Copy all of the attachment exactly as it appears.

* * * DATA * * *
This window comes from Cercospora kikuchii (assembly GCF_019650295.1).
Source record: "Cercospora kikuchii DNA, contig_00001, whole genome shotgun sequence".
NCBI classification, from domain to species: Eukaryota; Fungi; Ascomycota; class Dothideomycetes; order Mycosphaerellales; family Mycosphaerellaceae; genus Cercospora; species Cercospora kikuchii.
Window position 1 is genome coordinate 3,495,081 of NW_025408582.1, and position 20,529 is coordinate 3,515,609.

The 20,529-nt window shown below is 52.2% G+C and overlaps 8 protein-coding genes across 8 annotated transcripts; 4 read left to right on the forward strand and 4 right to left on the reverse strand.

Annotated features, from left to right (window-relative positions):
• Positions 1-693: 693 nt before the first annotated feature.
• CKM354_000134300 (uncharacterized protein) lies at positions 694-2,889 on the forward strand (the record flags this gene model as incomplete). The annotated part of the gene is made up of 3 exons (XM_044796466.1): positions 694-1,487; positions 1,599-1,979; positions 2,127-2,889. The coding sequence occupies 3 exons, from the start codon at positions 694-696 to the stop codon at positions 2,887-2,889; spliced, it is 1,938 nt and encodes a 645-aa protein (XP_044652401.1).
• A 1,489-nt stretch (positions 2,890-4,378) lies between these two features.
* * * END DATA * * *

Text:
This window comes from Cercospora kikuchii (assembly GCF_019650295.1).
Source record: "Cercospora kikuchii DNA, contig_00001, whole genome shotgun sequence".
NCBI classification, from domain to species: Eukaryota; Fungi; Ascomycota; class Dothideomycetes; order Mycosphaerellales; family Mycosphaerellaceae; genus Cercospora; species Cercospora kikuchii.
Window position 1 is genome coordinate 3,495,081 of NW_025408582.1, and position 20,529 is coordinate 3,515,609.

The 20,529-nt window shown below is 52.2% G+C and overlaps 8 protein-coding genes across 8 annotated transcripts; 4 read left to right on the forward strand and 4 right to left on the reverse strand.

Annotated features, from left to right (window-relative positions):
• Positions 1-693: 693 nt before the first annotated feature.
• CKM354_000134300 (uncharacterized protein) lies at positions 694-2,889 on the forward strand (the record flags this gene model as incomplete). The annotated part of the gene is made up of 3 exons (XM_044796466.1): positions 694-1,487; positions 1,599-1,979; positions 2,127-2,889. The coding sequence occupies 3 exons, from the start codon at positions 694-696 to the stop codon at positions 2,887-2,889; spliced, it is 1,938 nt and encodes a 645-aa protein (XP_044652401.1).
• A 1,489-nt stretch (positions 2,890-4,378) lies between these two features.